Christopher Breunig

Christopher Breunig  |  Jan 22, 2021  |  0 comments
Admired by his colleagues yet unpredictable for managers, he was a perfectionist who lived in his father's shadow. Christopher Breunig looks back at this reclusive genius

Iam very slow on the uptake. But now I know what's wrong: the quavers are too low on nicotine. They need a little bit more tar – they have to be a bit more venomous…' And: 'the side-drum has to edge its way in. It has to be very conspiratorial, a schizophrenic back and forth between sentimental and rumbustious'. Not the sort of rehearsal instructions orchestral players would be used to – but then, Carlos Kleiber was different.

Christopher Breunig  |  Dec 28, 2020  |  0 comments
This month we review: Hallé Orchestra/Sir Mark Elder, Akademie Für Alte Musik Berlin/Bernhard Forck, Sinfonia Of London/John Wilson and Cleveland Orchestra/Franz Welser-Möst.
Christopher Breunig  |  Dec 18, 2020  |  0 comments
The most urbane of English podium figures, he delighted audiences as much as he antagonised orchestral players. Christopher Breunig ponders his relevance today

Herbert von Karajan? A sort of musical Malcolm Sargent.' It was a typical Beecham putdown, even though he admired his younger colleague's skill with choral forces, and was assisted by him in 1932 when Beecham was creating his London Philharmonic Orchestra.

Christopher Breunig  |  Nov 30, 2020  |  0 comments
This month we review: R Strauss, Paul Lewis, Rodrigo, Beethoven, Brahms, Debussy, Falla, Franck, Mendelssohn, Mozart, Ravel, Schubert, Schumann, Tchaikovsky, and Wagner.
Christopher Breunig  |  Nov 26, 2020  |  0 comments
Written under duress during four months in spring 1937, this would become his most popular work. Christopher Breunig sets out the background and suggests recordings

New pieces by composers Harrison Birtwistle or Peter Maxwell Davies, say, will have received polite applause and a few boos from the audience at their premieres. But no government response.

Christopher Breunig  |  Oct 29, 2020  |  0 comments
This month we review: Shostakovich, Mozart, Rimsky-Korsakov, and Dinu Lipatti.
Christopher Breunig  |  Oct 20, 2020  |  0 comments
A child prodigy from Budapest, lured to the States with a false promise, he took over a top orchestra and stayed with it for 44 years. Christopher Breunig gives an outline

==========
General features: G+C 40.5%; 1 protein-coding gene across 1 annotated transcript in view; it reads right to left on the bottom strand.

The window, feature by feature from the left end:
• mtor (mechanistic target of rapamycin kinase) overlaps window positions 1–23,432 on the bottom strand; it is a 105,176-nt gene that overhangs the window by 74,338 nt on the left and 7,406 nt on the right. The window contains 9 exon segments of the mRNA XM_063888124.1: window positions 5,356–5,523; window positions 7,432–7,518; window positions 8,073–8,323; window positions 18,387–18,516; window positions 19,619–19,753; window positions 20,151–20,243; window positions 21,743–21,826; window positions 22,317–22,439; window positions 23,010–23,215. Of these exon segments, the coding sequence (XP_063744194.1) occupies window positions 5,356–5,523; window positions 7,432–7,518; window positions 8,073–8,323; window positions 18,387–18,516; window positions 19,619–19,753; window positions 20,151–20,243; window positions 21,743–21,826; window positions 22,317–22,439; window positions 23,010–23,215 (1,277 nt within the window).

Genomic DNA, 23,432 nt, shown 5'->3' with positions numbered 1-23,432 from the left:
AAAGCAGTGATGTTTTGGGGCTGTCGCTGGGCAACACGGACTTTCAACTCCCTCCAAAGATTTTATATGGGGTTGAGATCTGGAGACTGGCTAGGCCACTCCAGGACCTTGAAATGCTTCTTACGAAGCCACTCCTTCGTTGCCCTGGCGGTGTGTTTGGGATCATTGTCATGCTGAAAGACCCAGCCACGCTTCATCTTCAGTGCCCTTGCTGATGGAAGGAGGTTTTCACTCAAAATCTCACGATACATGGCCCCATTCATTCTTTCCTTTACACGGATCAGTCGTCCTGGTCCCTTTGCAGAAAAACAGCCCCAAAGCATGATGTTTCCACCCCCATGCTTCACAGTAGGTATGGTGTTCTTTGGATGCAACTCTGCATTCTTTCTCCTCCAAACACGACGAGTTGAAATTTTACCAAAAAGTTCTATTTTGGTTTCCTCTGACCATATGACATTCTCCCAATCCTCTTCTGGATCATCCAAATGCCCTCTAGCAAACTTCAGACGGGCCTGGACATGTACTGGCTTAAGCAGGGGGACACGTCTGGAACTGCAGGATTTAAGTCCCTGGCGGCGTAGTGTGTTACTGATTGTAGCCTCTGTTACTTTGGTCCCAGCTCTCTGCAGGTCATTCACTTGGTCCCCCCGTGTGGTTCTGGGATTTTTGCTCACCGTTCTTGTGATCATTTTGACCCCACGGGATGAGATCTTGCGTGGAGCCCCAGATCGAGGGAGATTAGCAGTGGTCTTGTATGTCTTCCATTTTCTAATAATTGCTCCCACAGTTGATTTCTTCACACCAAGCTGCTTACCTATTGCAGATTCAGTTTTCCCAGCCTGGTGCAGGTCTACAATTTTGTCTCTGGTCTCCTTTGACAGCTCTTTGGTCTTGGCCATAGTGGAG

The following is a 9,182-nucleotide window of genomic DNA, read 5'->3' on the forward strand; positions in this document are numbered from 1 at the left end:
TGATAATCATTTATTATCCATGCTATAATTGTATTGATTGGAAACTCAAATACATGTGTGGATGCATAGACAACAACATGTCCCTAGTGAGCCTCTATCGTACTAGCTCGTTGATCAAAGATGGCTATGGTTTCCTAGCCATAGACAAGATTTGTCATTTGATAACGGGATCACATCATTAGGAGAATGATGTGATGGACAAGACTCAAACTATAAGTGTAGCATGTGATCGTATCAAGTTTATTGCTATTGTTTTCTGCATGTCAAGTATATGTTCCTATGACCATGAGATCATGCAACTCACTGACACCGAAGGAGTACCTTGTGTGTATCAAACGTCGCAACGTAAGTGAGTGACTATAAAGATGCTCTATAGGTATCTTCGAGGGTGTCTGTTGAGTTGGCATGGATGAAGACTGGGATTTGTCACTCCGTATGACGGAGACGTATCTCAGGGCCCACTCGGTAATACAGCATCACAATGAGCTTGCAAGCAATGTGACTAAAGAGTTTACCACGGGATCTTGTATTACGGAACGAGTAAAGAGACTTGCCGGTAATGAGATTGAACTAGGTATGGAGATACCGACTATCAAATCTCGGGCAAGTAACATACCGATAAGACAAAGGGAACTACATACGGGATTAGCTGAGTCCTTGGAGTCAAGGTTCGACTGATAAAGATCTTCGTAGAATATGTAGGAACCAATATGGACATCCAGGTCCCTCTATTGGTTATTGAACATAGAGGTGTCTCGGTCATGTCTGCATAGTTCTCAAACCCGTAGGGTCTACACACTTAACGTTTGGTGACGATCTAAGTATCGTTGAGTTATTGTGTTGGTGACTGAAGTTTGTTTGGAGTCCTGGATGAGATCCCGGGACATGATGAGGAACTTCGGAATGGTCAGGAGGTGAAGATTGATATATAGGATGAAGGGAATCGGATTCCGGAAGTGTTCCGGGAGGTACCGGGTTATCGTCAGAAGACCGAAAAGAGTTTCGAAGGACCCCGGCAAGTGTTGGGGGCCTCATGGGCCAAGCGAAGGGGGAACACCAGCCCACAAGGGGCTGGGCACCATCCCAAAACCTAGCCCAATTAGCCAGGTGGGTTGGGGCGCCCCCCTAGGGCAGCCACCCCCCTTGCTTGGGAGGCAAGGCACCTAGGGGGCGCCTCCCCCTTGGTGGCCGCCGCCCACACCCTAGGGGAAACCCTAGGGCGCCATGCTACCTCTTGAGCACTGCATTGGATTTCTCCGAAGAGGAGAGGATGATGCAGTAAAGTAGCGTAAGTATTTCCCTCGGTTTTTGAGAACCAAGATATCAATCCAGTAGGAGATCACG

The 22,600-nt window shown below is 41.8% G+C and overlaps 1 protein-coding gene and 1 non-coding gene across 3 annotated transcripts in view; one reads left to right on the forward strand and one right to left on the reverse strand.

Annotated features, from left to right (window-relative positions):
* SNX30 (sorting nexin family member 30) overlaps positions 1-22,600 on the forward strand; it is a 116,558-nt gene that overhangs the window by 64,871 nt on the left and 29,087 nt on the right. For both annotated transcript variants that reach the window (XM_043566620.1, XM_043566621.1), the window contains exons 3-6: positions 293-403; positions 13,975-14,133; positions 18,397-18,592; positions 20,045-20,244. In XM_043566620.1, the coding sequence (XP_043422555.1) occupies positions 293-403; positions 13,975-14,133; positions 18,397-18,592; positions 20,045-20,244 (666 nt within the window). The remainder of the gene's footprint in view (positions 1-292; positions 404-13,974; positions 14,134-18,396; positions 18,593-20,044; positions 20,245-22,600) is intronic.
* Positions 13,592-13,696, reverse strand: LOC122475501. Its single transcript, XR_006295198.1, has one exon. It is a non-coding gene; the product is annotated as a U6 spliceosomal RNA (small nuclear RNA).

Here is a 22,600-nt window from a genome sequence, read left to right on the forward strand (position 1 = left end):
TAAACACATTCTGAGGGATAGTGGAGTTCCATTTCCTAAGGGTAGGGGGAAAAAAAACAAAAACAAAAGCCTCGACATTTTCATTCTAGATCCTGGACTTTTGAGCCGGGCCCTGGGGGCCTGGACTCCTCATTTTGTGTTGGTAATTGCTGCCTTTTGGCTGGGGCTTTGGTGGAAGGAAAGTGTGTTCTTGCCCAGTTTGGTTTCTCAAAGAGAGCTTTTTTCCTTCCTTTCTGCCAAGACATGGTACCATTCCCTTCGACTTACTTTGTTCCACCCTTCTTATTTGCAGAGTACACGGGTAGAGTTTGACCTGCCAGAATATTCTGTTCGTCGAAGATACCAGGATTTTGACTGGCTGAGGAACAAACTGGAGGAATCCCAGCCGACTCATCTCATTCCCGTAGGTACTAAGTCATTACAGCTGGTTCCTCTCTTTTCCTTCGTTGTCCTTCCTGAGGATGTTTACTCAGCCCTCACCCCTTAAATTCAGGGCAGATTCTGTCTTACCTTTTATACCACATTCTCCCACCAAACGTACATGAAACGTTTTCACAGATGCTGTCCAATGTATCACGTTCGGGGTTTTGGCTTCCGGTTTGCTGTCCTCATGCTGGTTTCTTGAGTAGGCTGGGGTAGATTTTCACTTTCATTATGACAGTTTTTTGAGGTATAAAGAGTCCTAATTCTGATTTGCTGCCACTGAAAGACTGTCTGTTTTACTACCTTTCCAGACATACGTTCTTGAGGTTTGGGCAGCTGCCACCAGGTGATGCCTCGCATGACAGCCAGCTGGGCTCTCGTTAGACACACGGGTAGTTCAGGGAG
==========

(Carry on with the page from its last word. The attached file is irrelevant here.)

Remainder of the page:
It's a nice story, but discredited, that the young Hungarian musician, Jenő Blau, changed his surname because he'd sailed to New York in 1921 on the SS Normandie. Ormandy himself told his Philadelphia lead violinist Anshel Brusilow that his French grandmother had changed her name from Goldberg to Or-mont, while other sources say that Ormandy was his second forename anyway.

Christopher Breunig  |  Sep 29, 2020  |  0 comments
This month we review and test releases from: Behzod Abduraimov, Lucerne SO/James Gaffigan, Nicola Benedetti, LPO/Vladimir Jurowski; Petr Limonov, Derek Smith Trio, Luxembourg PO/Gustav Gimeno and Duisburger Philharmoniker/Jonathan Darlington.
Christopher Breunig  |  Sep 28, 2020  |  0 comments
This month we review: Beethoven, L'heure Bleu, Mussorgsky/Ravel, and R Strauss.
Christopher Breunig  |  Sep 08, 2020  |  0 comments
Were these meant to be heard as a single entity? Does the theory survive scrutiny? Christopher Breunig suggests library versions both 'historically aware' and traditional

When Nikolaus Harnoncourt's Teldec recording of Schubert's 'Unfinished' Symphony appeared in 1985, his sleeve essay suggested the score was in fact a musical translation of a cathartic event from his youth, (i) concerning his mother's death, and (ii) the subsequent reconciliation with his father, and as such complete.

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